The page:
Near the end of the first hour of “Charm City,” a five-part New York Times audio series that launched today, correspondent Sabrina Tavernise says she and producer Lynsea Garrison came to Baltimore to report a story about a teen victim of a shooting death in 2016.
But during their four months on the case, she says, their report grew to include the narratives of the mother and grandmother of the victim, as well the story of a police department in a deadly downward spiral that has accelerated since the death of Freddie Gray.
“And it’s also about a city,” Tavernise says in summary, “where three years after the death of Freddie Gray, the homicide rate is higher and the trust in the police is worse.”
“Charm City” is an ambitious, enterprising and at times powerful piece of audio storytelling. It sounds as if Tavernise and Garrison connect deeply during the first hour with Davetta Parker and Lashanada Douglas, the grandmother and mother, respectively, of the teen victim, Lavar Montray Douglas. He was shot by a campus police officer near Coppin State University in December, 2016.
Their reporting and interviewing seems empathetic and respectful of what these relatives of the victim have gone through. Yet, they also sound open to new information, and unwilling to blindly accept what the victim’s mother and grandmother are saying.
After hearing just one episode, I am nowhere near being able to make a clear call on their work. But I’ve heard enough to come back for more.
What impressed me even most in this first hour is how much research and care went into providing context and laying the groundwork for listeners to judge the death of any young black man at the hands of police in Baltimore.
The first 16 minutes are steeped in the history of black men dying at the hands of police or in police custody nationwide. The report goes beyond Gray’s death in 2015, to Michael Young in Ferguson and Eric Garner in New York.
“Charm City” uses audio wisely and winningly to bring Baltimore’s recent history to life.
Police scanner conversation during the uprising at Mondawmin Mall on the day of Freddie Gray’s funeral made me feel as if I was back in that moment watching it in disbelief on cable TV. You can hear the confusion and disarray in officers’ voices across the scanner. Eulogies at Gray’s funeral resonate with the community’s outrage and pain.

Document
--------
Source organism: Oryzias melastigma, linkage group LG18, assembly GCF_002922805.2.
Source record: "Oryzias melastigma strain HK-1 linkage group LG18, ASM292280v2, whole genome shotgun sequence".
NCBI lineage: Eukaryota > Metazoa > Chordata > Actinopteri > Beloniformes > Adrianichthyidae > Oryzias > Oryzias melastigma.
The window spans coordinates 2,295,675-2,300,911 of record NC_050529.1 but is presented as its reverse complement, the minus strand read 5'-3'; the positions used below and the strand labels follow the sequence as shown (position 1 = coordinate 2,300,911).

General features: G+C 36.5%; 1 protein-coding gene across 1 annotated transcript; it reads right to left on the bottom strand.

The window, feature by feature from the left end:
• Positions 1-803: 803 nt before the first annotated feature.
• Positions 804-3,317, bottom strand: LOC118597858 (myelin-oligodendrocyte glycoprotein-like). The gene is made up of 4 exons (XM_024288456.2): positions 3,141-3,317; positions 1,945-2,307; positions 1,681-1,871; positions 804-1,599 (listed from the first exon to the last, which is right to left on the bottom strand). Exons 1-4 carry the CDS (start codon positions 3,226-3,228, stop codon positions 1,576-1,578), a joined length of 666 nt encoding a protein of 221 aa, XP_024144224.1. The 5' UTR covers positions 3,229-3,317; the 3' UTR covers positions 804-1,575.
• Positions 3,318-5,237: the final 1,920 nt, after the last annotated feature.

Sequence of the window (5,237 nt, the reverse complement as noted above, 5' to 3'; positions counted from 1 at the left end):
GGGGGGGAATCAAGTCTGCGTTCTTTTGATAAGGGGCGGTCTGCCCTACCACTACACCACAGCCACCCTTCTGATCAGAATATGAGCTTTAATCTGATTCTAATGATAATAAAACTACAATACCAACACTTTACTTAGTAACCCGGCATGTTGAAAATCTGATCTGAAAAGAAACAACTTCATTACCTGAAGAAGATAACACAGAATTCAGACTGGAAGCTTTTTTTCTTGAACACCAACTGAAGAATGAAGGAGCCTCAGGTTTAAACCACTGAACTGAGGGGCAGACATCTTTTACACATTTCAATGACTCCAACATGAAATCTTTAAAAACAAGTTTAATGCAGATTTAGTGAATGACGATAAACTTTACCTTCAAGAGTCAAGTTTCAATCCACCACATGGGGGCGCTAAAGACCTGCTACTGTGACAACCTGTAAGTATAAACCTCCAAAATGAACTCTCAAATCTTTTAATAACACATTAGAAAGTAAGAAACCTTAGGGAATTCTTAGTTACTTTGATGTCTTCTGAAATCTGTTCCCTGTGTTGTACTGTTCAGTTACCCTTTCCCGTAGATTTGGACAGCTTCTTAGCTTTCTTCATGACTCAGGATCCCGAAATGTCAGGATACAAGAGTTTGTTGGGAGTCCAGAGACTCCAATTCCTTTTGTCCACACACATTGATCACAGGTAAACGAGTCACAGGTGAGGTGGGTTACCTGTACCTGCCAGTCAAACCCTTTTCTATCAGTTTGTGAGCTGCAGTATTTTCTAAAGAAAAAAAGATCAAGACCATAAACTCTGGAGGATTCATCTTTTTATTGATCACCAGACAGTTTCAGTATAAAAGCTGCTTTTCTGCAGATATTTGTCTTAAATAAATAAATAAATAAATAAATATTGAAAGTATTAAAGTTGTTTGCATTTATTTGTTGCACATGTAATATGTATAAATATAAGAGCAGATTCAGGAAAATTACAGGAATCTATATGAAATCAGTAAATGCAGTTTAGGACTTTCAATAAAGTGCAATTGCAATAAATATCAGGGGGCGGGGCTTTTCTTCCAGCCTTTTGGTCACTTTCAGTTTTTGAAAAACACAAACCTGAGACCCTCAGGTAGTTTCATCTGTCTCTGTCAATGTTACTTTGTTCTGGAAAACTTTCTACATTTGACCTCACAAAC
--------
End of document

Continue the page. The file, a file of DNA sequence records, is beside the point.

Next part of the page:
“Charm City” is not a two-people-with-a-microphone-talking kind of podcast. This is a highly-produced effort, the audio equivalent of a TV or film documentary.
Speaking of documentaries, if you have been watching Showtime’s “The Fourth Estate,” the outstanding four-part documentary series from Liz Garbus about the efforts by the Times to cover President Trump’s administration, you’ve seen how important “The Daily” team, which produced “Charm City,” is to the future of the paper. This team is getting money, time and talent to help take the Times into its digital future, and it shows in “Charm City.”
That said, I do have some issues with the first hour. Tavernise’s narration at a couple of points is less exact that I would expect from a Times’ production, for example.
“I think the last time the country had paid attention to Baltimore was right after the killing of Freddie Gray,” she says early in Part 1.
Digital is different than print, of course, including a more colloquial feel in language.
But I don’t think standards of precision should be sacrificed for that.
“I think” is often a way of saying, “I don’t really know for sure.” If you don’t know, say that. Don’t make a generalization if you cannot do so with precision. The Times print edition doesn’t do that.
There is room for disagreement on how you define “paid attention.” But Baltimore did get a lot of attention at the end of last year when it set a record for per-capita homicides. You can look that up.
There were also points where voices were not identified. I was troubled by that. If a soundbite is going to be included without identifying the speaker, especially if they are saying something controversial, listeners should be informed why the speaker is not ID’d — just as readers are informed as to why anonymity is granted someone in print.
If you’re interested in reading more about the case, here are some links to some past Baltimore Sun coverage: